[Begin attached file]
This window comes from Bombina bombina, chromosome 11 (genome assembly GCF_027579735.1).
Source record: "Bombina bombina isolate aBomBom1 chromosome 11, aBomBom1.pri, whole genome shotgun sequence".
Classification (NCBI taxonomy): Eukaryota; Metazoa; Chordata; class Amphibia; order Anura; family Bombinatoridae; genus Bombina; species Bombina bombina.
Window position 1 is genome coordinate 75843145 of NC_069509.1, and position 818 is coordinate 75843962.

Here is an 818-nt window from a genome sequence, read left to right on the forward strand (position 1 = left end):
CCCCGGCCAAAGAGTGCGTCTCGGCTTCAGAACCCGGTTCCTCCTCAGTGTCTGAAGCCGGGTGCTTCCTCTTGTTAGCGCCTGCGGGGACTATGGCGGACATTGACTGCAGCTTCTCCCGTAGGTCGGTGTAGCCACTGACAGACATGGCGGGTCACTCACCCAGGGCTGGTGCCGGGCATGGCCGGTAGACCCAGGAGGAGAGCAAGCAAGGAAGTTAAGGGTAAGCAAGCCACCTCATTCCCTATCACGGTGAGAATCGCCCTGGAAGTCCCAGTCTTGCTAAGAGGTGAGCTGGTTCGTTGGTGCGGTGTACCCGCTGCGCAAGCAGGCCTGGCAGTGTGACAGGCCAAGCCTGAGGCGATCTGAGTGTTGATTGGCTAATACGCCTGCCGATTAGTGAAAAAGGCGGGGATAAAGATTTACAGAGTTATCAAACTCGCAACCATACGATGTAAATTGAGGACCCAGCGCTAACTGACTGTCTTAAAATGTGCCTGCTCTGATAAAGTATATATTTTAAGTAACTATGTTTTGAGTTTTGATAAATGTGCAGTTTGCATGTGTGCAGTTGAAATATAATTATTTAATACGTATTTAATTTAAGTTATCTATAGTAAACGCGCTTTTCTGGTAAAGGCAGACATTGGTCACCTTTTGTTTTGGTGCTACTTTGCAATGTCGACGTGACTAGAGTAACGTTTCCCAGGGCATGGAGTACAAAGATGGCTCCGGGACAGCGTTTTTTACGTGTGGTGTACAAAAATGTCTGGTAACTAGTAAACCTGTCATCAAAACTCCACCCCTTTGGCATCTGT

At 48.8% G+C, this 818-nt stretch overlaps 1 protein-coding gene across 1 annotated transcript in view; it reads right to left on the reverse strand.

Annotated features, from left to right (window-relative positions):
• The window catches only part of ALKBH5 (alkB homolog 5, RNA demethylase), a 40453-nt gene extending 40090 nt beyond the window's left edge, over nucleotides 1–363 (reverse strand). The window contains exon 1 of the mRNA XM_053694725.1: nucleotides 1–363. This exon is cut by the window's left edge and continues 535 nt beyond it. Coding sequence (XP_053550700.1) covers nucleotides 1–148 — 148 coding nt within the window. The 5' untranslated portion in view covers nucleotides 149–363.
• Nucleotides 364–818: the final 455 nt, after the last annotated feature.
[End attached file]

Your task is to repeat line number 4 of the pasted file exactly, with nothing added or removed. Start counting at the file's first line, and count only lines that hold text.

Window position 1 is genome coordinate 75843145 of NC_069509.1, and position 818 is coordinate 75843962.